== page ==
School Infrastructure – What Is Happening to Our Buildings?

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September 29, 2016 by Good Teachers Work Hard

Educational infrastructure should include suitable places for our students to learn. However, many schools in the United States are severely lacking in safe, comfortable spaces. Examples of such infrastructure are:

            Lack of air conditioning

            Poor air quality

            Crumbling buildings

            Inadequate heating systems

            Lead paint

            Asbestos

            Faulty pipes

            Utilizing closets as classrooms

According to a June 2015 article in U.S. News & World Report, buildings in many low-income areas lack basic infrastructure necessities like air conditioning. Since schools are partially financed by their local tax base, low-income areas have less wealth to tax. Additionally, these same schools often receive less money from their respective states, since certain grants and other forms of funding are tied to school performance on standardized tests. School facilities have also not been examined by the Federal government since 1996 (that’s 20 years ago, folks!). At that time, the Government Accountability Office determined that schools requiring upgrades would need to spend approximately $1.7 million dollars to upgrade them to a “good overall condition” (notice the word ‘good’ – not ideal).  In today’s economy, that number increases to over $2.6 million dollars today. You can access the full GAO report here.

A quick internet search led me to hundreds of articles on school infrastructure. As you can see from the map, the schools are not geographically concentrated, not only in urban areas, and have a variety of issues. You can read more about these schools using the links below:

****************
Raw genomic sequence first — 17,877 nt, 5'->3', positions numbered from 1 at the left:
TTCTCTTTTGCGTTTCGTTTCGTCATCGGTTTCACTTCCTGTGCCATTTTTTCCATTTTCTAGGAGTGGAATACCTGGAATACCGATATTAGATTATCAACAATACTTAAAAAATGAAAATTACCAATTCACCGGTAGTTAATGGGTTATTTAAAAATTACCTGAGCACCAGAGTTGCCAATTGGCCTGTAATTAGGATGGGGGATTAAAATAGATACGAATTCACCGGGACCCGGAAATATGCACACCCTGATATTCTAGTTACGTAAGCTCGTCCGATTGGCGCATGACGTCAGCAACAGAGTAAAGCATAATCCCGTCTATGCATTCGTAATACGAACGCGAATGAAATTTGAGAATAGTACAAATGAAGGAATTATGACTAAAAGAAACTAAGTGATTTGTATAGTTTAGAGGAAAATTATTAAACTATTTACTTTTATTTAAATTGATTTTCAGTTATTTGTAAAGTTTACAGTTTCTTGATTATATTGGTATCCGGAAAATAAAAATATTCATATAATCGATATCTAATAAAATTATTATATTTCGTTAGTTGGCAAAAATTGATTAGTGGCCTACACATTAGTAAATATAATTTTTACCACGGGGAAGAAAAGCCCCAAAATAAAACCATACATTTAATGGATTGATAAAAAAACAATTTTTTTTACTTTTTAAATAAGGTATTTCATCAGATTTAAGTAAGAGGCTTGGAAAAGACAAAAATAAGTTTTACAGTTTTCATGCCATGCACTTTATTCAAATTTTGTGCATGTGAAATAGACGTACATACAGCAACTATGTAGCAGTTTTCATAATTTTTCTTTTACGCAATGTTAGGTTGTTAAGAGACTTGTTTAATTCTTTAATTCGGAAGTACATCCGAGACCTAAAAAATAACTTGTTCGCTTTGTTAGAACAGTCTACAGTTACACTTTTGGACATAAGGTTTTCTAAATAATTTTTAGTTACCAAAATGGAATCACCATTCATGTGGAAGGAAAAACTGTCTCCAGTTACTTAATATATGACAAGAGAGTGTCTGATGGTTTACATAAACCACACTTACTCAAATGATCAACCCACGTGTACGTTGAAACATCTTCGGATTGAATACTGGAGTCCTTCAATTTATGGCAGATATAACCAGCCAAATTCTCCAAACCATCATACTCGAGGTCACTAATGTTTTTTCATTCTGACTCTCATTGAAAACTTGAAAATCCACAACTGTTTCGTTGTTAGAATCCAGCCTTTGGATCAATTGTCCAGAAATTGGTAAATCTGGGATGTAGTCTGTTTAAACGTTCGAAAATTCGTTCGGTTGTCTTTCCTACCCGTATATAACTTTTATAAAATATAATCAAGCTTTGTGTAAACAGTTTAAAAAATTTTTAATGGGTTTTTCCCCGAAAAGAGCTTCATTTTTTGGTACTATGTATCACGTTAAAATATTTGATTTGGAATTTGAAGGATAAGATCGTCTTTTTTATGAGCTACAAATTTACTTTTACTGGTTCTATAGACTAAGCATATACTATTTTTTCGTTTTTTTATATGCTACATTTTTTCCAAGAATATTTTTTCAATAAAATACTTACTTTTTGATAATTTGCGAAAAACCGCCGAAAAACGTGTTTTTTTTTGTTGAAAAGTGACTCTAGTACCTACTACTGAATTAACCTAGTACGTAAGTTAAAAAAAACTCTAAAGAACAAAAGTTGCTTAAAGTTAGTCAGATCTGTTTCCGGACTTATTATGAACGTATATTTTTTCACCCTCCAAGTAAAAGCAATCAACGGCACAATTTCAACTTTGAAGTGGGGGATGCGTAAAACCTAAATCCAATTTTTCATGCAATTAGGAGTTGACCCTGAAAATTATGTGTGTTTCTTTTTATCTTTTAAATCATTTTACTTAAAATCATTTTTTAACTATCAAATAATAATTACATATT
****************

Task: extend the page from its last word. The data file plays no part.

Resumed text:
1. Black mold in Lincoln, CA elementary school (October 2014)
  2. Mold in Madison, WI elementary school (September 2016)
  3. Mold, faulty plumbing, crumbling schools, rodent and cockroach infestations in various Detroit, MI schools (January 2016)
  4. Broken air conditioning in Tampa, FL elementary school (September 2016)
  5. More asbestos found after initial cleanup in Vineland, NJ high school (September 2016)
  6. Black mold found during construction of new elementary school in N. Enid, OK (June 2015)
  7. Termites, exposed electrical wiring, rotten ceiling beam, and no air conditioning in various Los Angeles, CA schools (March 2013)
  8. Montana legislature quashes school infrastructure program; school districts are on their own to fix heating/air conditioning issues, fund a ramp for differently-abled students leaky roofs, and broken sewage systems, one of which backs up during rain storms (May 2015)

united-states-map

Schools clearly require additional funding to make necessary repairs.  However, decreasing school budgets make this task almost impossible. What will happen to our schools in the next 10 – 20 years? As always, your comments on this (or any other educational topic) are welcome.

For more information:

U.S. News & World Report article from June 2015 on school infrastructure

 

 

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